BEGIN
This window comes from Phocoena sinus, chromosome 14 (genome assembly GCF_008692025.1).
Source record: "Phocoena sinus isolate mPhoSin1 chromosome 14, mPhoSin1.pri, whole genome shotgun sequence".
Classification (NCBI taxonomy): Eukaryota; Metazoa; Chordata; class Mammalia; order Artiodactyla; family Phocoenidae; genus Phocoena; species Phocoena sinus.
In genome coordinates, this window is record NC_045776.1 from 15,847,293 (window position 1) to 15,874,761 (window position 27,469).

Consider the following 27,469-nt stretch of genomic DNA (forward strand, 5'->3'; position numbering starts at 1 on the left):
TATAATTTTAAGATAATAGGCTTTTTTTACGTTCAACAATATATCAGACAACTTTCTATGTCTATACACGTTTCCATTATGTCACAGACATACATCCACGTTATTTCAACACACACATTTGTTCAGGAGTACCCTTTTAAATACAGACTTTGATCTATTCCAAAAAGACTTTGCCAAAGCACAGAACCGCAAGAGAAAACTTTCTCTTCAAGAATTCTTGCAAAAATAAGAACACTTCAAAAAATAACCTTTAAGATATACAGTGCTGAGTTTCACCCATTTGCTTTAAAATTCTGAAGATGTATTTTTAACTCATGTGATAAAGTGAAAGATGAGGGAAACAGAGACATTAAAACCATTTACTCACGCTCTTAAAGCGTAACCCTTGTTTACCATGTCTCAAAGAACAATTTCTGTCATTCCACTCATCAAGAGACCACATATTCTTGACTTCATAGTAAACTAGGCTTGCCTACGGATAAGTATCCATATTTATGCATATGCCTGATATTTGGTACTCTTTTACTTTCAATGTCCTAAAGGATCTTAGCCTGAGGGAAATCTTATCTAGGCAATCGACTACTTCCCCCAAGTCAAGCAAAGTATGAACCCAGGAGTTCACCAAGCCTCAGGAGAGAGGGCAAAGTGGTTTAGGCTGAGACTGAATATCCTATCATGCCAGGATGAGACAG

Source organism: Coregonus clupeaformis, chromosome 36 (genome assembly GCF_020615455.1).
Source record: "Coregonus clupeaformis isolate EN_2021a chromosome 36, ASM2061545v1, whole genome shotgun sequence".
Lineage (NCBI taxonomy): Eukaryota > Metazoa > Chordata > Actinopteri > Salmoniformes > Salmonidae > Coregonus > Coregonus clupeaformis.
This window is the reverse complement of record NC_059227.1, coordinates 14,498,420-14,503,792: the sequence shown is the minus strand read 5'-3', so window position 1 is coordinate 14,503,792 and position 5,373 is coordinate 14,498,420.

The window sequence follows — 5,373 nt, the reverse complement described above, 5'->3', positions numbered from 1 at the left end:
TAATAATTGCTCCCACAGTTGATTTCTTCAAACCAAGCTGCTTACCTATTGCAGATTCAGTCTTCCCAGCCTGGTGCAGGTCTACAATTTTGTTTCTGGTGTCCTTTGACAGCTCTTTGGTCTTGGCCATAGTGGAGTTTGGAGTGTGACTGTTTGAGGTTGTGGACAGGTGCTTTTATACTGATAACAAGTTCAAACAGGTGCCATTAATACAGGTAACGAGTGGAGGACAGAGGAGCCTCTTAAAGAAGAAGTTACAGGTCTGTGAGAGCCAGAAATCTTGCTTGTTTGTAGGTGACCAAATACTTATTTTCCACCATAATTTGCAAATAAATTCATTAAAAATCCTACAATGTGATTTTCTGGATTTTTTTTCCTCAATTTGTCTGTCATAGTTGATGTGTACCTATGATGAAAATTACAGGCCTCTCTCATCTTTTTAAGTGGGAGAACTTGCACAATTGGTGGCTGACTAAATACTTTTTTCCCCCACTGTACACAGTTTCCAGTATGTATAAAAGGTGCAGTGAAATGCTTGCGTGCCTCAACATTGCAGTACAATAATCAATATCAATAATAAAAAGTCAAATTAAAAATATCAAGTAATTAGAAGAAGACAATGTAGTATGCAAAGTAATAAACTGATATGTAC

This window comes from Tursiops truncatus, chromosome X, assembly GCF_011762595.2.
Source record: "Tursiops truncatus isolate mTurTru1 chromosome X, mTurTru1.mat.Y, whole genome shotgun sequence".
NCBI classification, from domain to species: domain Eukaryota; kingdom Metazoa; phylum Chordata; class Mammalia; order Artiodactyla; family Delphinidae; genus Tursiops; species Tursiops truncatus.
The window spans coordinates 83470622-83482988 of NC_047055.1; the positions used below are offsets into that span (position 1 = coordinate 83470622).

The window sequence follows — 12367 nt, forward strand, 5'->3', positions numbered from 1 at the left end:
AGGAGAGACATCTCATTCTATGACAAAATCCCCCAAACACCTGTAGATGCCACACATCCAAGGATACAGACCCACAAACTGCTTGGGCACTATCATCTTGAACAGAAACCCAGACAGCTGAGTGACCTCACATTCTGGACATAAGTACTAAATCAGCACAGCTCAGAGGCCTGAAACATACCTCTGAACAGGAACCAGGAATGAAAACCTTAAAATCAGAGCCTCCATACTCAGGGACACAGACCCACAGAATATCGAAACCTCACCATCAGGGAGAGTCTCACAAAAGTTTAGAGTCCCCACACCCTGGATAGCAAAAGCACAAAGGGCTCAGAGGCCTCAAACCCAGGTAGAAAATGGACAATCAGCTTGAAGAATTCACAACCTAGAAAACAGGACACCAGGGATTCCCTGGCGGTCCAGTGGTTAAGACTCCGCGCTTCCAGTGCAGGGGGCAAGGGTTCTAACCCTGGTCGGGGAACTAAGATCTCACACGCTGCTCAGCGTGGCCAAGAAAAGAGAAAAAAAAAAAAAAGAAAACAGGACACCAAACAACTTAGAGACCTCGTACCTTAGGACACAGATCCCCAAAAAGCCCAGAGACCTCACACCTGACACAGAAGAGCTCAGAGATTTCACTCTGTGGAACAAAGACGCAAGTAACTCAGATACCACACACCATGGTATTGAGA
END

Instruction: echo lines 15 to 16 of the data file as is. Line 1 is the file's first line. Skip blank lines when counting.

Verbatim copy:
NCBI classification, from domain to species: domain Eukaryota; kingdom Metazoa; phylum Chordata; class Mammalia; order Artiodactyla; family Delphinidae; genus Tursiops; species Tursiops truncatus.
The window spans coordinates 83470622-83482988 of NC_047055.1; the positions used below are offsets into that span (position 1 = coordinate 83470622).